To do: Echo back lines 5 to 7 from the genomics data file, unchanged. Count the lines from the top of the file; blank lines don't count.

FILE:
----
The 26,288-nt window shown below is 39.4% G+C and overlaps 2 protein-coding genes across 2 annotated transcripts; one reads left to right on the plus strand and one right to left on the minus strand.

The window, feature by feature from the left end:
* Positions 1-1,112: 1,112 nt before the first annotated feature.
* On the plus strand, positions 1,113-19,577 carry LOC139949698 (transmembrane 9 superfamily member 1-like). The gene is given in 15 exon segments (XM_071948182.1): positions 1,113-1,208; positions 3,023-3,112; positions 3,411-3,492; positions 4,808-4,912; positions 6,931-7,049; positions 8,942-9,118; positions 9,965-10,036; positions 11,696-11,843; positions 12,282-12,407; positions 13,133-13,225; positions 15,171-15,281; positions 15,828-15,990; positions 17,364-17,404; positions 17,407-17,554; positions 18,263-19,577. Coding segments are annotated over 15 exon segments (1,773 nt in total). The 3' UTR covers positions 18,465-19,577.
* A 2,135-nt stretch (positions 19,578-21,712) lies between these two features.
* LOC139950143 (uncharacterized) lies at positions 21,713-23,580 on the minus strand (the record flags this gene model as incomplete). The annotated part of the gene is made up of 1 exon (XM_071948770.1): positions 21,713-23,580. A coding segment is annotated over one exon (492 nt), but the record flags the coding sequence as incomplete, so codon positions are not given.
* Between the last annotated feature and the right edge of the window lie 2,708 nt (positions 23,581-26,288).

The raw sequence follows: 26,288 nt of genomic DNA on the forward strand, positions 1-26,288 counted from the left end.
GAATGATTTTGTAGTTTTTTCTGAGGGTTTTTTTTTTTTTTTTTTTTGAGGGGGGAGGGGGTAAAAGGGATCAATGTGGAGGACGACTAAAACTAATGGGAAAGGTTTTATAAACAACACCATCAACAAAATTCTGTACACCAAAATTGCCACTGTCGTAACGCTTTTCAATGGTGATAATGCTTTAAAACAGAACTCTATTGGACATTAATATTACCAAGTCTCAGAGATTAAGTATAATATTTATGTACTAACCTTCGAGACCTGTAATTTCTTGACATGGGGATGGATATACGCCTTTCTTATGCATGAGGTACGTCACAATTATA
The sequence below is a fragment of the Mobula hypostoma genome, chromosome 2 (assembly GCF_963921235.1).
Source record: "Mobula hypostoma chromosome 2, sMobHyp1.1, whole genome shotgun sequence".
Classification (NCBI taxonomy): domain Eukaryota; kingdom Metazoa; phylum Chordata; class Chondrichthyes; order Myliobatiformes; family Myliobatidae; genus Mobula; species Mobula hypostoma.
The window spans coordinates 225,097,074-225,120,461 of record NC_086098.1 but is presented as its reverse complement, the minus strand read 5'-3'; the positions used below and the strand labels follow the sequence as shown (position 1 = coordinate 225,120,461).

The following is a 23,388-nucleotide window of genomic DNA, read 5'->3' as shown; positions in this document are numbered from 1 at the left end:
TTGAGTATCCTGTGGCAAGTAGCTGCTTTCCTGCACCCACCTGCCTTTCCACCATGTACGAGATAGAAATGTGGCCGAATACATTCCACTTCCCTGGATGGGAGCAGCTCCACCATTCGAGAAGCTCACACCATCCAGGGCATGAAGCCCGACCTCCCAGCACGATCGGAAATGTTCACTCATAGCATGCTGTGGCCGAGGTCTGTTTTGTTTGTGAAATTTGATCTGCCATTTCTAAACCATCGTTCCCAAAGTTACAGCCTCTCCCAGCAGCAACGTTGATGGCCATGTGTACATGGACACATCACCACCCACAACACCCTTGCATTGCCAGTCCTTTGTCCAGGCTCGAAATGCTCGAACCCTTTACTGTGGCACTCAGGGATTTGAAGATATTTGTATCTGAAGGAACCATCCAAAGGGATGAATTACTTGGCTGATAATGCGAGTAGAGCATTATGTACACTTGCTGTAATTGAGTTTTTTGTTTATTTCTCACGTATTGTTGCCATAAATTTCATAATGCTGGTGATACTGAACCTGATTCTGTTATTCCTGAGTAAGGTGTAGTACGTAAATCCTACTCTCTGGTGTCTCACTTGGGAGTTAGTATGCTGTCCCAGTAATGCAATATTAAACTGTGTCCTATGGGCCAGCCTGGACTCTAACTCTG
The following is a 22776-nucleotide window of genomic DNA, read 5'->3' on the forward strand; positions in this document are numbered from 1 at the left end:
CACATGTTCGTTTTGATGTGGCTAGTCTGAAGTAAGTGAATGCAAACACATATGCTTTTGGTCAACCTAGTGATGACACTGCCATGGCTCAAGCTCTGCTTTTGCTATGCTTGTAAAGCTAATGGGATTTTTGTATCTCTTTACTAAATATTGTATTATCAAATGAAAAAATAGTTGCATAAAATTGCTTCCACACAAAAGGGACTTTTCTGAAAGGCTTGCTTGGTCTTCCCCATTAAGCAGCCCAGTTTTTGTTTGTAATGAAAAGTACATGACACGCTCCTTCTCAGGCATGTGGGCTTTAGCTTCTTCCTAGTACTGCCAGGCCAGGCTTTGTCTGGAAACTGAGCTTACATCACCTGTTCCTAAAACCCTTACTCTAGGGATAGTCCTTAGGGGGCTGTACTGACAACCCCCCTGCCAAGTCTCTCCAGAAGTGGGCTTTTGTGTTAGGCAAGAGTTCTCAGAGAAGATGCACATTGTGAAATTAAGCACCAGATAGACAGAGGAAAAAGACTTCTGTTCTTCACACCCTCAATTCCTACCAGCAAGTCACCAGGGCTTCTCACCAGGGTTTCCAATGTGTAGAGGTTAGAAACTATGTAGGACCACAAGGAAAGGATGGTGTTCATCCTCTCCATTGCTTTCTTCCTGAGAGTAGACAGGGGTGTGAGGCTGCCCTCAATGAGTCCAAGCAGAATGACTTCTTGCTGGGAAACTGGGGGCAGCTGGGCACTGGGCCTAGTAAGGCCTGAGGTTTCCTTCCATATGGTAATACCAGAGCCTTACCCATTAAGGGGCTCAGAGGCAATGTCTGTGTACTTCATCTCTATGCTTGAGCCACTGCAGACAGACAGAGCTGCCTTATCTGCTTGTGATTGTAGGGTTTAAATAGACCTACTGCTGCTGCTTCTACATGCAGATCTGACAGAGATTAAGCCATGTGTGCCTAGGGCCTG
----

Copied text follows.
* A 2,135-nt stretch (positions 19,578-21,712) lies between these two features.
* LOC139950143 (uncharacterized) lies at positions 21,713-23,580 on the minus strand (the record flags this gene model as incomplete). The annotated part of the gene is made up of 1 exon (XM_071948770.1): positions 21,713-23,580. A coding segment is annotated over one exon (492 nt), but the record flags the coding sequence as incomplete, so codon positions are not given.
* Between the last annotated feature and the right edge of the window lie 2,708 nt (positions 23,581-26,288).